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How the Internet Got Hijacked – For a While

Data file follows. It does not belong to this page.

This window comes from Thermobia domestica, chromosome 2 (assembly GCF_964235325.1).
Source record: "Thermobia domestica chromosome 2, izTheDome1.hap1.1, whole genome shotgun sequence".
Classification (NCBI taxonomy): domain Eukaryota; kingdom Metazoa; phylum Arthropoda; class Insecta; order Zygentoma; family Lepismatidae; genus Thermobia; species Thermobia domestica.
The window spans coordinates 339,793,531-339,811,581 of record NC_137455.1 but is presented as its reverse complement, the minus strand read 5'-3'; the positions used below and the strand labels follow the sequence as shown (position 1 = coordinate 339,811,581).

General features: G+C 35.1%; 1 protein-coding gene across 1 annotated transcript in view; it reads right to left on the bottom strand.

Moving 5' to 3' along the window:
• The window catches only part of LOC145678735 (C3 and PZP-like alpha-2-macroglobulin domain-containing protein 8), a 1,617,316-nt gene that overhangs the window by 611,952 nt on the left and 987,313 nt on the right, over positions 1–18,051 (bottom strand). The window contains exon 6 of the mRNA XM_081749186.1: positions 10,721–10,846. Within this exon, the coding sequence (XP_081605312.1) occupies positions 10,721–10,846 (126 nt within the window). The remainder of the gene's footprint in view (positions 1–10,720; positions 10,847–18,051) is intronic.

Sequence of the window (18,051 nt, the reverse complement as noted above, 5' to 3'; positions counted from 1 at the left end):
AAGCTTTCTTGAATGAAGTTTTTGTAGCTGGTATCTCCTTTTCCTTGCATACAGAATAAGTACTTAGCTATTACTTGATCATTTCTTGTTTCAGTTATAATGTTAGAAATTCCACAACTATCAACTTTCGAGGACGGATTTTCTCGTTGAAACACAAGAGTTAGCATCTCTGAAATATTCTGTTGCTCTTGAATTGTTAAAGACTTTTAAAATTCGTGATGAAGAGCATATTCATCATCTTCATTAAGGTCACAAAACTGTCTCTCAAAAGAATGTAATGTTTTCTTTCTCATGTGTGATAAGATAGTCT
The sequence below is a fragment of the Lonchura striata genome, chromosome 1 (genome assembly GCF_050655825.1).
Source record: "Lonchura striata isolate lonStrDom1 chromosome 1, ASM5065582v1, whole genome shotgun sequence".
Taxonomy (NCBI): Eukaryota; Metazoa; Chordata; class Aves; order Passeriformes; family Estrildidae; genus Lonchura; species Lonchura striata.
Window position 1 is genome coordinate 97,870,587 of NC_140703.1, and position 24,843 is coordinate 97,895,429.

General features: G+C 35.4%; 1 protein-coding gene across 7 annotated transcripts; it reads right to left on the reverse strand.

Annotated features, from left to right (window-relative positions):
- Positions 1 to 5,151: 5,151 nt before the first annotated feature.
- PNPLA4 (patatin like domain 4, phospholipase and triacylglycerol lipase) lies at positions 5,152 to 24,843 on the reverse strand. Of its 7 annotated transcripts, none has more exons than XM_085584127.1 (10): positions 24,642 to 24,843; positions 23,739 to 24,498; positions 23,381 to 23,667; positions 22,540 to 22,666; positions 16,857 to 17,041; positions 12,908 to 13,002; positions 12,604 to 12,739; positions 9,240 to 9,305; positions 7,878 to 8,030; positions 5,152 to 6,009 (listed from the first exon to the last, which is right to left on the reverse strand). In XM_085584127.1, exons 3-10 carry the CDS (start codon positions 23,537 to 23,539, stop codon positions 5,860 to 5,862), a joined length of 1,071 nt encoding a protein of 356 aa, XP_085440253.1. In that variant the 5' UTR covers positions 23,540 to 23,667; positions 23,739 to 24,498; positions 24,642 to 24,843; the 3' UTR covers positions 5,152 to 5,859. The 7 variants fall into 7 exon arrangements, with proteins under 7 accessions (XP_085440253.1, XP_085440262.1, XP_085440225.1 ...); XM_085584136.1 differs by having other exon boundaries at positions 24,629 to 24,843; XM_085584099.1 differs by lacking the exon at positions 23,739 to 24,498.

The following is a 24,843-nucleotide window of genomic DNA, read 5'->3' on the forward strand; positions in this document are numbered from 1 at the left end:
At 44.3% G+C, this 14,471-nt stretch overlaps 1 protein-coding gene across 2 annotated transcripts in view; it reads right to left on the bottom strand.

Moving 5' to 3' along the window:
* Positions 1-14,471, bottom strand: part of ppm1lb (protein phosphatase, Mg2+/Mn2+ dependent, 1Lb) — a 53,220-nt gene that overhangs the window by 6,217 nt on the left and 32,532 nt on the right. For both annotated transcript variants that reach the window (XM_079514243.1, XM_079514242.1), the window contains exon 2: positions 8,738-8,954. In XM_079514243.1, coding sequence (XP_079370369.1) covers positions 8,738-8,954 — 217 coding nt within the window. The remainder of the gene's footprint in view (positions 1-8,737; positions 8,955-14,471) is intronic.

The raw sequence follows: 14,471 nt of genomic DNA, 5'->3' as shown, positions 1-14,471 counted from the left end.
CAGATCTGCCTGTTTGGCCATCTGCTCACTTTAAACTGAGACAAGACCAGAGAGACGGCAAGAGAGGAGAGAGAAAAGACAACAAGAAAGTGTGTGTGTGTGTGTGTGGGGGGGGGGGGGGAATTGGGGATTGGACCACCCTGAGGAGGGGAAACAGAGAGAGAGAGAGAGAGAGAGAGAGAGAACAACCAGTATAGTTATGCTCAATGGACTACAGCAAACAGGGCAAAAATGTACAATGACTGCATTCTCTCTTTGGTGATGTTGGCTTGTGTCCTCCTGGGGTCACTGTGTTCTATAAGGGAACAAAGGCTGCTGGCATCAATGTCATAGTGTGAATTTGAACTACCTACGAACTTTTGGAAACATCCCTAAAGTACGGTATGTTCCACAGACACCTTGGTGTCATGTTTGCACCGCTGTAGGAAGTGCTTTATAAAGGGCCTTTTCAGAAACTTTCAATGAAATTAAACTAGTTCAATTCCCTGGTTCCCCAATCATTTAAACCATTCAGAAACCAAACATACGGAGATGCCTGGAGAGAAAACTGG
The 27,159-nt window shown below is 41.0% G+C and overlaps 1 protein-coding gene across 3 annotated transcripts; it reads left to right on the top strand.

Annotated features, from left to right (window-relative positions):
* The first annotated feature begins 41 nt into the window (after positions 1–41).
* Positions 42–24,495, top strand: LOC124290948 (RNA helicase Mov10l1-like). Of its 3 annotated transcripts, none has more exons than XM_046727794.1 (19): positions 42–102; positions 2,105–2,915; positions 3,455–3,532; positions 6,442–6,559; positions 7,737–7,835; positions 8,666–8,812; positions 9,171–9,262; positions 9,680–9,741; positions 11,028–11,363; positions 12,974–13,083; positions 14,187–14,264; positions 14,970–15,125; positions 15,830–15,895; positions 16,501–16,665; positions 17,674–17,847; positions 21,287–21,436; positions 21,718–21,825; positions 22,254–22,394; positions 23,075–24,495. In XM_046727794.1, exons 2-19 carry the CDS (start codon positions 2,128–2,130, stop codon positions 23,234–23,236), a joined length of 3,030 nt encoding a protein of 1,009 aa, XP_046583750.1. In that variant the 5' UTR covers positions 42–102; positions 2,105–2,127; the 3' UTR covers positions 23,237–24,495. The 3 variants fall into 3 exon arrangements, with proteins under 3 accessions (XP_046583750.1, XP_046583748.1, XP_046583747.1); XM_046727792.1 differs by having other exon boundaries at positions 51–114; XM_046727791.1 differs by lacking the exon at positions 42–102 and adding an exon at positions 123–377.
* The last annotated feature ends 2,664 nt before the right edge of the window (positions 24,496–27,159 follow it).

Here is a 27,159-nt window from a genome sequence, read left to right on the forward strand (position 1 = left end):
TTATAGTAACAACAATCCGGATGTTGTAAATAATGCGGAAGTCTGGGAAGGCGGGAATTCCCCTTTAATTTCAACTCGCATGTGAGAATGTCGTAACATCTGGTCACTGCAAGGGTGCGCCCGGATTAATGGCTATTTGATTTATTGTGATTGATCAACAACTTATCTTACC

A measly Nigerian ISP has hijacked internet traffic meant for Google’s data centers. The incident, called a BGP hijack, occurred last November 12, between 13:12 and 14:35, Pacific Time, according to Google. The incident was first detected and reported by an online service that monitors the routes that internet traffic takes through the smaller internet service provider (ISP) networks that make up the larger internet. The incident was caused by a small Nigerian ISP named MainOne Cable Company (AS37282), which announced to nearby ISPs that it was hosting IP addresses that were normally assigned to Google’s data center network. The Nigerian ISP incorrectly announced it was hosting 212 Google network prefixes in five different waves, for a total of 74 minutes. This bad routing announcement leaked downstream to other ISPs, causing more and more nearby providers to send Google-intended traffic to MainOne’s network, instead of the normal BGP routes. According to network security experts from a cloud security company, the path that this traffic took most often was one via TransTelecom (AS 20485) in Russia and China Telecom (AS 4809) in China.
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